The prevalence of childhood obesity has become a critical public health issue facing states across the nation. In Rhode Island, approximately 30 percent of youth are considered overweight or obese – a rate that is generally higher in areas where poverty is more concentrated. The need to address these disparities is underscored in cities like Providence and Newport where 90 and 70 percent of students are eligible for free or reduced lunch, respectively.
“We’re excited to pair nutrition and science in a way that will make learning fun for kids and help to reinforce healthy habits,” said Kelsi Chappell, a registered dietitian and nutrition educator who worked on the summer camp curriculum in a statement. “By incorporating STEAM and demonstrating all the ways that it touches their lives in a real, tangible way, our hope is that we can increase students’ appetite for learning and open their eyes to new opportunity.”
One important silver lining the COVID delay helped to facilitate was that it allowed the team to film supplementary educational videos that coincide with the lessons. In addition to students who may not be able to make every day of camp, the videos will be made available to teachers and partners who may need a refresher on certain concepts or who are looking for ways to incorporate additional STEAM lessons into their curriculum, extending the life of the program as well as its sustainability.
Moving into the school year, Project stRIde will continue with a four-part, monthly family night series at the Boys & Girls Clubs sites for parents and children that will build on lessons from the summer program and aim to enhance family engagement in STEAM opportunities. The program will feature child-guided family activities incorporating summer family lesson content. It will also include cooking and recipe demonstrations and guest speakers as well as opportunities for students’ food and STEAM projects to be displayed.
“We are so thankful to our partners who have committed to be a part of this effort,” said Kate Balestracci, SNAP-Ed program manager through the College of Health Sciences, who is leading the program alongside Amin. “If we are to be successful in having the longer term community impact that we all want, partners will be an integral part of this program. Importantly, many have worked with parents and families in these communities before – so there is a relationship and a level of trust there that already exists. Beyond that, part of our goal is to set these partners up for success, to develop a long-lasting program that partners will be able to extend well past the life cycle of the grant.”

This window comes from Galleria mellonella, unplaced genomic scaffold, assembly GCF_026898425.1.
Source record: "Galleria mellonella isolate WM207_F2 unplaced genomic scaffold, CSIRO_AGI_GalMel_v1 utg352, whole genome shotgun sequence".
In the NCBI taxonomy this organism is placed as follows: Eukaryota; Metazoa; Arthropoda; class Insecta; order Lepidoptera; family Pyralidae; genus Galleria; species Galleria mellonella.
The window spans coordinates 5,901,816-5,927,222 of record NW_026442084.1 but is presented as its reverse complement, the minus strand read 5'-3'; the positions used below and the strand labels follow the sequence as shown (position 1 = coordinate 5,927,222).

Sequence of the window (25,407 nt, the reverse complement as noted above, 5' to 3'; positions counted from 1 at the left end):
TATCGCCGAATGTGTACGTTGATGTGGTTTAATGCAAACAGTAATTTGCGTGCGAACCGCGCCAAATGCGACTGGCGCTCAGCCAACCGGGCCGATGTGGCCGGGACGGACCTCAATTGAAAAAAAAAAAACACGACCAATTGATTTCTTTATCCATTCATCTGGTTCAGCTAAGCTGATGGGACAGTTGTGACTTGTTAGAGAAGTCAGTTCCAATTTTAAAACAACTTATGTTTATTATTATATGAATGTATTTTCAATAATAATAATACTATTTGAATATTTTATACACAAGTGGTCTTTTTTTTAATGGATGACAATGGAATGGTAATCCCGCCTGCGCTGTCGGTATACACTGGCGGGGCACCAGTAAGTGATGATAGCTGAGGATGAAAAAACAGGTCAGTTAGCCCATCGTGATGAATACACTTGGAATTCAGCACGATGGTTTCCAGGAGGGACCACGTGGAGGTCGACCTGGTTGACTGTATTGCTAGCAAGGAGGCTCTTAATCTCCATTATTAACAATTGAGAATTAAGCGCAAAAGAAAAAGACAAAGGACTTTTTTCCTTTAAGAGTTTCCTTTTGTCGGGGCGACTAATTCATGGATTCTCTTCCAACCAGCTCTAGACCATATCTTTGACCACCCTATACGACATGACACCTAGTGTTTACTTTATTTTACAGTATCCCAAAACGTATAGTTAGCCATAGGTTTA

The program will culminate in a half-day Youth Food Summit that will bring students and their families to the University of Rhode Island’s Kingston campus and provide them with a platform to demonstrate their STEAM and food systems knowledge and skills. The program will coincide with the annual Food System Summit hosted by URI, which attracts food system stakeholders and community leaders from a variety of sectors across the state, giving students and their families opportunities to meet with these leaders, as well as faculty and staff, to learn about educational and career opportunities.
“This is an ambitious program – to be able to integrate and get youth excited about these different concepts is really important,” said Amin. “We have a great opportunity to work together to empower kids, parents and the community to begin to bridge some of the gaps we are seeing in a way that will endure. After so much program enhancement and development over the past year, I am really excited to start working with youth this summer.”